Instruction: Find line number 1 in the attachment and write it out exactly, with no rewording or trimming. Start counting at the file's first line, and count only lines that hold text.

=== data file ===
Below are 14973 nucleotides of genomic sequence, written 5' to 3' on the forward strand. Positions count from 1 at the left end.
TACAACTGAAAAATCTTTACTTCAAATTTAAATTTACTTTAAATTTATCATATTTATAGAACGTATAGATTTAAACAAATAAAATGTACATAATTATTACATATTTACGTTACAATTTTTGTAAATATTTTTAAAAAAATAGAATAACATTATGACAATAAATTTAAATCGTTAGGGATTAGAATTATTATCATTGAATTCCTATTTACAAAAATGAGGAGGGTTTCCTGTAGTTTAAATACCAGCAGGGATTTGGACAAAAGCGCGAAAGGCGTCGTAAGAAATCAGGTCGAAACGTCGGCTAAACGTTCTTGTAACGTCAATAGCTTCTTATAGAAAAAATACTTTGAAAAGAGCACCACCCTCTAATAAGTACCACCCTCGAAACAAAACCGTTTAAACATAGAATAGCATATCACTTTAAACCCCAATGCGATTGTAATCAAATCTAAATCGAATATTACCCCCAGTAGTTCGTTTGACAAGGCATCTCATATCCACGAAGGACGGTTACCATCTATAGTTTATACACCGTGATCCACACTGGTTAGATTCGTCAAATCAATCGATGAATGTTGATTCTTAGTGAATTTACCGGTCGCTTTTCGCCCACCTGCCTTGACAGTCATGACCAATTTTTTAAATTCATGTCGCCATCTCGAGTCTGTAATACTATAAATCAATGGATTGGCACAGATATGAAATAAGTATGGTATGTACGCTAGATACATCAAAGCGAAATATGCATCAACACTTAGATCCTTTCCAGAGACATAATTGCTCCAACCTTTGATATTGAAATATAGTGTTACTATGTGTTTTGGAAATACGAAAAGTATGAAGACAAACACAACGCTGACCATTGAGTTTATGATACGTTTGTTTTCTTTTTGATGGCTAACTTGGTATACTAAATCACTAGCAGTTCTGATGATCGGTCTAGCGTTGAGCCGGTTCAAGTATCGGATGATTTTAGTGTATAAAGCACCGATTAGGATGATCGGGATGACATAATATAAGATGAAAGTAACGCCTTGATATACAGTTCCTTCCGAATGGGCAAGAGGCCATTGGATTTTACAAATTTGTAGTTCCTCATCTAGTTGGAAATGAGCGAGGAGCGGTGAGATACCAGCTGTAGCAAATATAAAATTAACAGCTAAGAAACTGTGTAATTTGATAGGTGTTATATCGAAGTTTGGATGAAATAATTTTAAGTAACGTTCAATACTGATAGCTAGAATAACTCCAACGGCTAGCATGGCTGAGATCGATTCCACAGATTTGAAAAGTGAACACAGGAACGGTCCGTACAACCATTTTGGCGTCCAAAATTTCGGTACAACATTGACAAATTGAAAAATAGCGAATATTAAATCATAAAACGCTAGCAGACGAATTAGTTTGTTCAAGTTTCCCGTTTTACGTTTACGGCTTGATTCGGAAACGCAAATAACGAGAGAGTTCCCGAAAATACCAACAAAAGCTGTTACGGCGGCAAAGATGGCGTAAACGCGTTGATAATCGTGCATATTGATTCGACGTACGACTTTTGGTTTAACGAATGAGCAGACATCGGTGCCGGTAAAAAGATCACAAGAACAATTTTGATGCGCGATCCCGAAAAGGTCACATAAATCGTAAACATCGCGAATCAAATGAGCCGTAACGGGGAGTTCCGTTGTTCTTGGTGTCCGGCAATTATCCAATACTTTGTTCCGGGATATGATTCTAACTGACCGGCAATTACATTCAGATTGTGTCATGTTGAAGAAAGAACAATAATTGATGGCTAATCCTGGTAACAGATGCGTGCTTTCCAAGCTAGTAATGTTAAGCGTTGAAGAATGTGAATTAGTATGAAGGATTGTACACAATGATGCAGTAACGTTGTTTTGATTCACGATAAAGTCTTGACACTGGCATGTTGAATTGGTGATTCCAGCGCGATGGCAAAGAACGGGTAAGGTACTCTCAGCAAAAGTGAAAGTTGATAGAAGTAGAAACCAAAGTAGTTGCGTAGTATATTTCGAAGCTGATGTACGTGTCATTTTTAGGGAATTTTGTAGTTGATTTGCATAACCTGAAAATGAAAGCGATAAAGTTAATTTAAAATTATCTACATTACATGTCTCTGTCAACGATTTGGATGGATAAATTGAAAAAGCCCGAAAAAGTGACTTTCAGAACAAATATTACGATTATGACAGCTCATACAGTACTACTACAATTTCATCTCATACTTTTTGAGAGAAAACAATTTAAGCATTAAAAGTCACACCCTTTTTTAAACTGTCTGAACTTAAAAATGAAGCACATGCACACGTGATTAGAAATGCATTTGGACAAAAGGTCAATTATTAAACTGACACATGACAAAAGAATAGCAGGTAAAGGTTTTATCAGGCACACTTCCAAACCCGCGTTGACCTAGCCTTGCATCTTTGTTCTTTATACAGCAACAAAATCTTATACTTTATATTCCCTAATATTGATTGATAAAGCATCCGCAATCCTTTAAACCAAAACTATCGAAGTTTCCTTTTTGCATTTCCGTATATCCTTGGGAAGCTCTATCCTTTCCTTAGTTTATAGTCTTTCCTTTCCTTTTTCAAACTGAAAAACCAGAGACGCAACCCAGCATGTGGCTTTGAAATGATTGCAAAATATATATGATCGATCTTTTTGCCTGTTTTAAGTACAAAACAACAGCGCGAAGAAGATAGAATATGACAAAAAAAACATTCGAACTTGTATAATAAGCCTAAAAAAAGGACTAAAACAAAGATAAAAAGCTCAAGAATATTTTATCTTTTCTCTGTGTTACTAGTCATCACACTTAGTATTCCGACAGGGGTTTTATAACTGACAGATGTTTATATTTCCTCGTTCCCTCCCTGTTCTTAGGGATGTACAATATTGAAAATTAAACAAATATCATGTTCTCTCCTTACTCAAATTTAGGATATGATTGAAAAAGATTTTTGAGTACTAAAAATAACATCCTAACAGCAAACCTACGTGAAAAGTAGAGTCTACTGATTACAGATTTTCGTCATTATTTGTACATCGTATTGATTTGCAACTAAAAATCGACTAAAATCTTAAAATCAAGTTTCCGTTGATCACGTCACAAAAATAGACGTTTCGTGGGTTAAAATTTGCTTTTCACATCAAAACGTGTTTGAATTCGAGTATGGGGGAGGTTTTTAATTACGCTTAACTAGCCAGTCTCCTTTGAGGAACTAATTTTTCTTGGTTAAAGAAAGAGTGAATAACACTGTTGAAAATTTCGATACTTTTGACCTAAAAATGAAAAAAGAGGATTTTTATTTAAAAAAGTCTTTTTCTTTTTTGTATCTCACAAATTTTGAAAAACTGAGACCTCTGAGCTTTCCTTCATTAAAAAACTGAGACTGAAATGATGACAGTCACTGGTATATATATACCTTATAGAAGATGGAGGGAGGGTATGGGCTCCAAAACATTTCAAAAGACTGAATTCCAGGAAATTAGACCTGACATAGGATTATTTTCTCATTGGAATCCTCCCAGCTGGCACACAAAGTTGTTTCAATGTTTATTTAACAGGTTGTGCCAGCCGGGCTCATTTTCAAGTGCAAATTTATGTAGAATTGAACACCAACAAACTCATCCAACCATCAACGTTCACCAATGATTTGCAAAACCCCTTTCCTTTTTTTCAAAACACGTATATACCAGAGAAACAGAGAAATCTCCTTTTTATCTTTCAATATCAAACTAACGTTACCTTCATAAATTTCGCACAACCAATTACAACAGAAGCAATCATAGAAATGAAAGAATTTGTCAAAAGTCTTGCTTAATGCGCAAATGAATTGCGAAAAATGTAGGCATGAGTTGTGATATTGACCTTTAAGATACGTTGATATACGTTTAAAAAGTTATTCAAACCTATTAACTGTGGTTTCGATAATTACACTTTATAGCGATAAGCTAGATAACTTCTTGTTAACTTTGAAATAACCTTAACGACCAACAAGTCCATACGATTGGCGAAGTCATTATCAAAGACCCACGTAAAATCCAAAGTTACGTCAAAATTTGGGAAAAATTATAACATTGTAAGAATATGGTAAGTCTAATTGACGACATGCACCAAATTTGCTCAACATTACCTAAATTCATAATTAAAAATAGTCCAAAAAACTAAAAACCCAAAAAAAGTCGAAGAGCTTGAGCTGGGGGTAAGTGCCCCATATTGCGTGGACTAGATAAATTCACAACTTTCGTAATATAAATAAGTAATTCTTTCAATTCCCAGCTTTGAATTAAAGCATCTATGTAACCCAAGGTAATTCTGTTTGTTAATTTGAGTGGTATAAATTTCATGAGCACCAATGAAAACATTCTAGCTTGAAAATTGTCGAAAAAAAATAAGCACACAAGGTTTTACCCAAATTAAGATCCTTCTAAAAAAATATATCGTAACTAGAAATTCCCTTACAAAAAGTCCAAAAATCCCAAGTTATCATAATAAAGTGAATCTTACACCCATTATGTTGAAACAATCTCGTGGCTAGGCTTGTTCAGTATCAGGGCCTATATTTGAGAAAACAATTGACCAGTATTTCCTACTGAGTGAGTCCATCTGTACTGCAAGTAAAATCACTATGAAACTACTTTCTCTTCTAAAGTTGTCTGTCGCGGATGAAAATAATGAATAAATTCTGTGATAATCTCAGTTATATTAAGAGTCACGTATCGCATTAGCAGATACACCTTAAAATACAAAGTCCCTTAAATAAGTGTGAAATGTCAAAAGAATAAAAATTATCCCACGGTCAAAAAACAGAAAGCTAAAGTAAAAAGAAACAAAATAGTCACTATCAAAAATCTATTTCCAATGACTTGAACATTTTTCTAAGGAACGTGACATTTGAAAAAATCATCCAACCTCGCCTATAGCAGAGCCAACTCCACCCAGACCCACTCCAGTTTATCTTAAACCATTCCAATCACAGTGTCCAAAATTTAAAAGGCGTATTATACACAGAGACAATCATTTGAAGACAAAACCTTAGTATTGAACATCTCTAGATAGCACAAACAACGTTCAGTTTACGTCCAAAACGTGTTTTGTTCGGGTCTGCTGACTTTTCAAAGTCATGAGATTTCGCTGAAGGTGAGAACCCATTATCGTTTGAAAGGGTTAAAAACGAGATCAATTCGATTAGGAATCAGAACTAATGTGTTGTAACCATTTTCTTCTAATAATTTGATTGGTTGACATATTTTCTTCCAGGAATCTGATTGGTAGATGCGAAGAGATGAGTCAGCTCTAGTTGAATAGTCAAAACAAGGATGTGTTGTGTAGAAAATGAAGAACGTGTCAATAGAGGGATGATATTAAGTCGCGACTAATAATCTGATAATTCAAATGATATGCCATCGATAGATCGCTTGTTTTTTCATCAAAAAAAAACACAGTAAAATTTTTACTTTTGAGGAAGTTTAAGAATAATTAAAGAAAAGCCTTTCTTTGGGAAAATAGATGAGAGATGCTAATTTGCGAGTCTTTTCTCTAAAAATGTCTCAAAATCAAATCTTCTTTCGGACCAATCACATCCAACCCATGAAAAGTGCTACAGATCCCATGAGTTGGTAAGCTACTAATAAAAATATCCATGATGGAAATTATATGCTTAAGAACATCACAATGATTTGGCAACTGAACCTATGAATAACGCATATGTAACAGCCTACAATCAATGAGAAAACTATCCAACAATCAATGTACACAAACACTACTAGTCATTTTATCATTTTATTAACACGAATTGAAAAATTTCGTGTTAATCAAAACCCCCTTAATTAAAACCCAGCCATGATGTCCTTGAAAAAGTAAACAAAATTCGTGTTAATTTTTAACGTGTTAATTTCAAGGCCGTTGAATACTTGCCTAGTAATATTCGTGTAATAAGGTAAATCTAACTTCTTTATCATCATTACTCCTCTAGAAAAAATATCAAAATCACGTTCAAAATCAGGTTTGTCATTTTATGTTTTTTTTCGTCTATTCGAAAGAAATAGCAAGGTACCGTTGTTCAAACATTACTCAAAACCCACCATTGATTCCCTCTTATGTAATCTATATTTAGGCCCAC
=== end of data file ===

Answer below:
Below are 14973 nucleotides of genomic sequence, written 5' to 3' on the forward strand. Positions count from 1 at the left end.